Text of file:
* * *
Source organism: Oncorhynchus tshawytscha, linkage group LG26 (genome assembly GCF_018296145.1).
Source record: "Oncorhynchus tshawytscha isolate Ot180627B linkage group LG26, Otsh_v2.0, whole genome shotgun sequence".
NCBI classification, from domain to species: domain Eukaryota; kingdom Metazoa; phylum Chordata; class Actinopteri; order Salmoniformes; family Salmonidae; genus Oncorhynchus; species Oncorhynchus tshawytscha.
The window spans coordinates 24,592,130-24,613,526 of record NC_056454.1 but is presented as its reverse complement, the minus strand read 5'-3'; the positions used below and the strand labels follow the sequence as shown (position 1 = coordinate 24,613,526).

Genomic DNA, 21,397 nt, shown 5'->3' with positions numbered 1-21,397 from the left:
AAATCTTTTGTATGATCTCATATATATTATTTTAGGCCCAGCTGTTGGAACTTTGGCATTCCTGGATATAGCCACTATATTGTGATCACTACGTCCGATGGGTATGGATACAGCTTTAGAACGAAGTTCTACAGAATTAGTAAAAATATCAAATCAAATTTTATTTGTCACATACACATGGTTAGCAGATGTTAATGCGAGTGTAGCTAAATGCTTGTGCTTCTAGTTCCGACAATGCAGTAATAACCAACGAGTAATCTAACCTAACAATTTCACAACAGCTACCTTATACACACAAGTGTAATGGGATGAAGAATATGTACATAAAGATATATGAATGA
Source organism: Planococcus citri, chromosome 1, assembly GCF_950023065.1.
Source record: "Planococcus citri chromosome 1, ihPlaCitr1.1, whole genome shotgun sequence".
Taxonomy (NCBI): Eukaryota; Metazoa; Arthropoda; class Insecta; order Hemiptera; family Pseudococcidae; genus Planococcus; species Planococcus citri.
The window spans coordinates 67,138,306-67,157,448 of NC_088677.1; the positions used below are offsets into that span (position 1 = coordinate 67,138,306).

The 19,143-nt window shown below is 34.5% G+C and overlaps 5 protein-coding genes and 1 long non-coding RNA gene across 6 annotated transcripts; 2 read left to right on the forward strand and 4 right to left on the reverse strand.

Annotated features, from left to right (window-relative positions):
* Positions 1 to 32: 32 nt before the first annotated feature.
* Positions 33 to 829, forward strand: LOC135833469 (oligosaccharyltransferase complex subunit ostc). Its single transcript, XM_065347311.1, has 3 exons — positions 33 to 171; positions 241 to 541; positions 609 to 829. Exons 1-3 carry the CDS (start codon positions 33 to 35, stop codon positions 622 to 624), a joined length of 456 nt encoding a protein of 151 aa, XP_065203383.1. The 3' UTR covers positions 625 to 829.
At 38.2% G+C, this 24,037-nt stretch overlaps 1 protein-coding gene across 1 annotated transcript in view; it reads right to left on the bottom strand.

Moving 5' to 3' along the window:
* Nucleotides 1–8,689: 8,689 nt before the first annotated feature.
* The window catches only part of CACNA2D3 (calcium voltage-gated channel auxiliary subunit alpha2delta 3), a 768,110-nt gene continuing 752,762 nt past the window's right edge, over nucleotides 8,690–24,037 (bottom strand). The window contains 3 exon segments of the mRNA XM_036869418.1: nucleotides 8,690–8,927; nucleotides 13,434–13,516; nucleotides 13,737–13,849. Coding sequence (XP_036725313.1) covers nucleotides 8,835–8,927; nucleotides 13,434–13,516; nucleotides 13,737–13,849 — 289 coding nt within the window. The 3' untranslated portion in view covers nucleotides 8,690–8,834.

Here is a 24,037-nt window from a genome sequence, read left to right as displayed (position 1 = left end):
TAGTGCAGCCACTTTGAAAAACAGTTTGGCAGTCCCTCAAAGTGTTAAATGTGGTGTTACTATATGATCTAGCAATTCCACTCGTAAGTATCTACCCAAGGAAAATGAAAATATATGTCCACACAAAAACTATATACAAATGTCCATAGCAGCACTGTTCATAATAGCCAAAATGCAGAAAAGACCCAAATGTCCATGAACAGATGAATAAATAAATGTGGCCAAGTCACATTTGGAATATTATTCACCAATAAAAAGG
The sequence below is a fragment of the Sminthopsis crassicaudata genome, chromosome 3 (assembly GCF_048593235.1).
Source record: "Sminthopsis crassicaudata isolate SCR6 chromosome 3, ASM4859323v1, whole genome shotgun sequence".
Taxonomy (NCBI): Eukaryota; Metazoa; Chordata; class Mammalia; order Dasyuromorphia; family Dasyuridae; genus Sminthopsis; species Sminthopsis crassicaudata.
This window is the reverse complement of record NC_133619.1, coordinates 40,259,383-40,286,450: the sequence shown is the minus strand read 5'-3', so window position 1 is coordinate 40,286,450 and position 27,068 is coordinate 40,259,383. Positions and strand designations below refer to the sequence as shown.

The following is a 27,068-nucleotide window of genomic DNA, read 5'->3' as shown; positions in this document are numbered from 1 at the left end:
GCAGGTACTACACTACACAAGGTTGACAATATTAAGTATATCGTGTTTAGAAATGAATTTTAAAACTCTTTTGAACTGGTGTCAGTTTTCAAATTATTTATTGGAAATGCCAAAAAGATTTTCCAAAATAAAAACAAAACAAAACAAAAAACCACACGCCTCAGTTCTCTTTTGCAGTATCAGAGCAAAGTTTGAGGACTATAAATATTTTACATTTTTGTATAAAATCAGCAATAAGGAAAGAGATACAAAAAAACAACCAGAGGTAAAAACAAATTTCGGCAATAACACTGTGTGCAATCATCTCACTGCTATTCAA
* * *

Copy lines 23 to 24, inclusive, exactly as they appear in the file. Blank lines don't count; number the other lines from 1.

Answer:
Taxonomy (NCBI): Eukaryota; Metazoa; Chordata; class Mammalia; order Dasyuromorphia; family Dasyuridae; genus Sminthopsis; species Sminthopsis crassicaudata.
This window is the reverse complement of record NC_133619.1, coordinates 40,259,383-40,286,450: the sequence shown is the minus strand read 5'-3', so window position 1 is coordinate 40,286,450 and position 27,068 is coordinate 40,259,383. Positions and strand designations below refer to the sequence as shown.